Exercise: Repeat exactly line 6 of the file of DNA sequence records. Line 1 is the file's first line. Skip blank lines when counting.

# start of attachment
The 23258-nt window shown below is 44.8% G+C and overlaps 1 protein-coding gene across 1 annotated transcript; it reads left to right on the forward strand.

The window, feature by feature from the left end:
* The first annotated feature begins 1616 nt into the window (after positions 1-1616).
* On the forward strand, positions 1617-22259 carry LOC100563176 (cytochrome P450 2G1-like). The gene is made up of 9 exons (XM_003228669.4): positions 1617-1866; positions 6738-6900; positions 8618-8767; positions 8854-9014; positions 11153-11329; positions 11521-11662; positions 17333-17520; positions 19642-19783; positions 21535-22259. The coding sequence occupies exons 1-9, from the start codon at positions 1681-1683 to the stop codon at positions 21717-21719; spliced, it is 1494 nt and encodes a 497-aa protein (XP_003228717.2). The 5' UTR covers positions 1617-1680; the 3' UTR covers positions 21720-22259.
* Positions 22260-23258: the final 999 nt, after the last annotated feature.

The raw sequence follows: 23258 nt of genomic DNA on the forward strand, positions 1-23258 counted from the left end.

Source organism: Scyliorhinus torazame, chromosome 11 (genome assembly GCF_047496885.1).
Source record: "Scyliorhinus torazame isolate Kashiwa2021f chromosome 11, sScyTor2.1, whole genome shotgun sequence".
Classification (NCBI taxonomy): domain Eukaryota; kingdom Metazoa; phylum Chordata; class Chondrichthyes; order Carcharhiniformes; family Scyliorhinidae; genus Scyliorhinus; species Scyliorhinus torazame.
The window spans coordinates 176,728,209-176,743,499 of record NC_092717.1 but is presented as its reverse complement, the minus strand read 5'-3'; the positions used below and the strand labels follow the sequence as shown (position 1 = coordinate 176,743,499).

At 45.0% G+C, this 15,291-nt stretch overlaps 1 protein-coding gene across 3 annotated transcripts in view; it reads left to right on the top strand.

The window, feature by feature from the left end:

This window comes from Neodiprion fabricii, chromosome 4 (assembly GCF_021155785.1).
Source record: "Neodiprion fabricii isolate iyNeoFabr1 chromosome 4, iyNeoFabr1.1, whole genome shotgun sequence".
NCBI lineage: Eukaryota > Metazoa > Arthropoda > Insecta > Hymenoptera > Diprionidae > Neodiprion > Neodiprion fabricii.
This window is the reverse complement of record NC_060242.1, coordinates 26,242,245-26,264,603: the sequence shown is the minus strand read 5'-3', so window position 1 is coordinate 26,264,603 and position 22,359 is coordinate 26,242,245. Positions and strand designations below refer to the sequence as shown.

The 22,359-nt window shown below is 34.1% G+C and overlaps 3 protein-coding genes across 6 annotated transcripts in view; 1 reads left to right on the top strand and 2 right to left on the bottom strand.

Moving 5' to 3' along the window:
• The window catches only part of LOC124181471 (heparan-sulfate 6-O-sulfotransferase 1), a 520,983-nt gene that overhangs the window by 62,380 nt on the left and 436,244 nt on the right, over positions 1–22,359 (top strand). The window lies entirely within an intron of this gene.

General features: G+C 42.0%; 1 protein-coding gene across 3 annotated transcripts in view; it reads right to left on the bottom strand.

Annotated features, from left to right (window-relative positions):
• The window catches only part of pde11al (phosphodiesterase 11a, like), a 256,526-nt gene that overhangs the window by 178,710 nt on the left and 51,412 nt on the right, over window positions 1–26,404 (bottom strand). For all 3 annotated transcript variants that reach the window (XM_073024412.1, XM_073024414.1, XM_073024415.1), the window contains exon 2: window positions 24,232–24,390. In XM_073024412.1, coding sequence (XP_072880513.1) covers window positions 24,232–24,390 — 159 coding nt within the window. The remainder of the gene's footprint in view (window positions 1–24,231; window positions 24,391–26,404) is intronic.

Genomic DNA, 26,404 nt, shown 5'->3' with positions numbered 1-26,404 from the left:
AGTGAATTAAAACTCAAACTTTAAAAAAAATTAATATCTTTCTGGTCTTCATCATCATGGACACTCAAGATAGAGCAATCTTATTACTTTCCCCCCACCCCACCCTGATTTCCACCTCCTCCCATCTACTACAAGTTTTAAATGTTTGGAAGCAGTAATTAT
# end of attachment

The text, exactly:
The raw sequence follows: 23258 nt of genomic DNA on the forward strand, positions 1-23258 counted from the left end.